need advise

Discussion in 'Getting Started' started by chris546, Oct 13, 2003.

  1. chris546

    chris546 New Member

    I have been asked to build a model train diorama. I have been building models for years. I don't mean to sound like I'm bragging, but I've won several awards for them, and I think they are better than average quality

    The guy that wants me to build a train diorama has offered to pay me, but I have never before been payed for model building. I have no idea what a fair price would be. What he is looking for is HO scale with an L shaped layout. It is about ten feet long by six feet wide, and another corner that is an additional five feet by three and a half feet. I don't want to cheet him, but I know how much work I put into my models. If anyone out there has any idea what a fair price for this type of work is please let me know. Thanks for your help.
  2. Arlaghan

    Arlaghan Member

    While I don't have a direct answer to your question, I can tell you what was told me regarding selling wooden ship models. As a general rule of thumb, the finished model sells for about 10 times the cost of the kit, but demand for a finished ship (versus demand for building a kit oneself) is somewhat high - I believe Model RR is different in this regard - the draw of the hobby is building the train layout, with running them as a bonus.

    I would say in order to apply this rule to you - just figure about 3 to 4 times the cost of the materials. I wouldn't charge an hourly rate, because the cost would be exorbitant to the buyer, or absurdly low for the modeler. As such, this is something you would need to ENJOY because once you begin, you are pretty much commited to finishing the job, as you're dealing with someone else's capital! :)
  3. billk

    billk Active Member

    That sound like a bit more than a diorama, Chris - that's a whole layout! What all does he want done - design, benchwork, laying track, wiring, scenery, buildings, etc?
    Go to a hobby shop (or maybe a bookstore) and get an issue of Model Railroader - they usually have ads for outfits that will build layouts for $$$. You could contact them or visit their websites to get an idea of what they charge.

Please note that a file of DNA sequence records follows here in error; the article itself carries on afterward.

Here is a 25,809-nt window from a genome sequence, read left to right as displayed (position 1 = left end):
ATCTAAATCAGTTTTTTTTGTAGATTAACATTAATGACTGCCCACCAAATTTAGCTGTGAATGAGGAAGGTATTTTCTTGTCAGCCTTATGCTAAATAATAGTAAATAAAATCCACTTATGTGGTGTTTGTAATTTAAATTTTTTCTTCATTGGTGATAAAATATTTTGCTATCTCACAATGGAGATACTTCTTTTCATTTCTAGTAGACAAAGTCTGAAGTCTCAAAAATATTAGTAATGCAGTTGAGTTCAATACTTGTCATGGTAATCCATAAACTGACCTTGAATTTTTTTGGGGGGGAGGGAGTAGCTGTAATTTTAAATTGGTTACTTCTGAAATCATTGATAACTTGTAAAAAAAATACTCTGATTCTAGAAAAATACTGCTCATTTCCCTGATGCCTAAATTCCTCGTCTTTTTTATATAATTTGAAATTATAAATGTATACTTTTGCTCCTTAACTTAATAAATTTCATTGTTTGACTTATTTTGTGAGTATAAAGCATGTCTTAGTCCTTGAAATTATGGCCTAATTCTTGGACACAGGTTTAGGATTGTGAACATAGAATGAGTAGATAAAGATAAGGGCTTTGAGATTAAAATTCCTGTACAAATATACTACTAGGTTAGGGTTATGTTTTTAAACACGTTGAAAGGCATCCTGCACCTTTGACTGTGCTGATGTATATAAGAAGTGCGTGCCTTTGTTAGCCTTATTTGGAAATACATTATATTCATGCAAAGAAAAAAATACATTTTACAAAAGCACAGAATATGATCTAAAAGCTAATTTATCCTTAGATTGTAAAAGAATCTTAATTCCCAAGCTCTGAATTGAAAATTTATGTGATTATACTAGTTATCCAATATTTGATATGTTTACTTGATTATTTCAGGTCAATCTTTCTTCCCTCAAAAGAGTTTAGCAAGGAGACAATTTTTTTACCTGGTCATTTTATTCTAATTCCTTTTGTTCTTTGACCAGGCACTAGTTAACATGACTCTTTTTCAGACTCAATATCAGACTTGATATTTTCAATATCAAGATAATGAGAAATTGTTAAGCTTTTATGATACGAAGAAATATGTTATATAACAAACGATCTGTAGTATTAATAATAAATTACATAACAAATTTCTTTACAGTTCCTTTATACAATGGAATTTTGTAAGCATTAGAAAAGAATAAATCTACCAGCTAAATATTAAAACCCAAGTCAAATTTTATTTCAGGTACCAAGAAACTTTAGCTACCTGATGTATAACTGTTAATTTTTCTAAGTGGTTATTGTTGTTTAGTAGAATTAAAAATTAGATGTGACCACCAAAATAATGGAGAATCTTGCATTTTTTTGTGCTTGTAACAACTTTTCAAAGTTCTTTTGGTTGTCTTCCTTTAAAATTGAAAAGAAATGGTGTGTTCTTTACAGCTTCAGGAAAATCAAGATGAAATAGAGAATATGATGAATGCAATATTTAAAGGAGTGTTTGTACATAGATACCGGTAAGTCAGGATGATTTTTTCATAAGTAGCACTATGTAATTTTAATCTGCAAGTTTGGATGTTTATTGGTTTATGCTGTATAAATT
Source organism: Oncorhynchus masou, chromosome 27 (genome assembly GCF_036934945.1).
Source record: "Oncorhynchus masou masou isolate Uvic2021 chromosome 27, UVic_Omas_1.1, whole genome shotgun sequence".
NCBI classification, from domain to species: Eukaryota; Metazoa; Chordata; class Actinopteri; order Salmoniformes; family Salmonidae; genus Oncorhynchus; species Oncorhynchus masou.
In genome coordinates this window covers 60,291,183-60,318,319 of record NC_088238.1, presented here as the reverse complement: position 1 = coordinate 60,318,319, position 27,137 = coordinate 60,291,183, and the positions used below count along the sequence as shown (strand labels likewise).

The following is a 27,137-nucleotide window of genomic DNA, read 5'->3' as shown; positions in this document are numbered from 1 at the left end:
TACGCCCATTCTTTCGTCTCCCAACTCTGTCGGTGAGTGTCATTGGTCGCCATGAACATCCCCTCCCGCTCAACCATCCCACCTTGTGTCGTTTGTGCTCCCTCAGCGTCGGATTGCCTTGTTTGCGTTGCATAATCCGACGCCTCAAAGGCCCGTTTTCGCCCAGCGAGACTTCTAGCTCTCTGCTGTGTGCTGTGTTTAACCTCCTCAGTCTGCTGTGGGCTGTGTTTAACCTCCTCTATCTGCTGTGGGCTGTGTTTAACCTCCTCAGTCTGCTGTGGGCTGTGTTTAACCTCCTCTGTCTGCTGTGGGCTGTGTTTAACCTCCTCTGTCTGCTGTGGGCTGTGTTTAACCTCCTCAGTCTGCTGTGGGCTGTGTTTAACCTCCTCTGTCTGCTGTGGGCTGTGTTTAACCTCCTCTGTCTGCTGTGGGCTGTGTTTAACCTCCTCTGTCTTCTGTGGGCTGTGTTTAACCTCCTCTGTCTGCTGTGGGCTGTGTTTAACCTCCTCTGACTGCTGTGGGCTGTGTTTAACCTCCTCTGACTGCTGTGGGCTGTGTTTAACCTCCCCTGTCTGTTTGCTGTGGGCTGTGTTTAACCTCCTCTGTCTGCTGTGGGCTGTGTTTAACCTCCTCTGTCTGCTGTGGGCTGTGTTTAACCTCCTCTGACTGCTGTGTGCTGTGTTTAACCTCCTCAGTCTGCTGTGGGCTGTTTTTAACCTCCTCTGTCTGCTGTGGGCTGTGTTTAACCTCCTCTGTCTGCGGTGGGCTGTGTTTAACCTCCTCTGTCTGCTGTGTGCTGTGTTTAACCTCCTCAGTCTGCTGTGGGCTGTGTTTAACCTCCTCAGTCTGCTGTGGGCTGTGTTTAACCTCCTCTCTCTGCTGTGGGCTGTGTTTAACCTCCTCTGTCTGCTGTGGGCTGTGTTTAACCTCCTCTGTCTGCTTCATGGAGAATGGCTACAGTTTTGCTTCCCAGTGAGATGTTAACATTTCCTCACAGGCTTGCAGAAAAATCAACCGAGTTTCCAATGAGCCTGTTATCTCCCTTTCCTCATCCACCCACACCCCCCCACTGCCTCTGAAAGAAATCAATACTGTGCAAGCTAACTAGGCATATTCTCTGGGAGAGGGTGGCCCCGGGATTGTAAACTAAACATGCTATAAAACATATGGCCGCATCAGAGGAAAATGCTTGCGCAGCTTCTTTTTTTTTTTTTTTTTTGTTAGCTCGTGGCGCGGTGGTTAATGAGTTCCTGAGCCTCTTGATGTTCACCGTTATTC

4. Russ Bellinis

    Russ Bellinis Active Member

    I have a couple of friends who have built layouts for individuals. The standard practice is to charge for either time and materials, or just charge for your time with the customer supplying all materials. Here in So Cal, my friends charge about $10.00 per hour. To my thinking that price is really cheap. Generally the customers have been doctors who either lack the skill or the time or both to build a layout, and they don't want to wait to learn all of the ins and outs of layout construction before they have that dream layout.
    I think the important thing is to have an understanding before going in what you will charge, and who is responsible for procuring the materials. The second important thing is to make sure that whoever is supplying the materials, has them on hand in a timely manner so that you don't waste a lot of time "chasing parts." I keep thinking of things I've forgotten. Does the individual have an idea for a track plan he wants built, or does he just have a given space to fill? The sizes you have quoted will cause some problems reaching to the back of the layout without some access hatches built in. Does he want to deal with crawling under for access, or would he rather have some "walk in" areas to provide access to the back?
  5. jon-monon

    jon-monon Active Member

    I would estimate the time, multiply that by an hourly ammount that you would charge for doing something you don't really like, or by the amount you make on your day job. Then you can consider, do you really want to do this, or is it just for the money? If you really want to do it, you can discount the total, else, stand your ground :D

    Also, I would mark up all materials at a minimum of 50%. 50% is to help you break even on materials once you consider running around, shipping, scrap, oh by the way, and oh I forgot this.

    If this is for fun, you have a lot of margin for error, because you win even if you break even. It's even more fun when you walk away with money for your hobby though! Watch out for the tax man.

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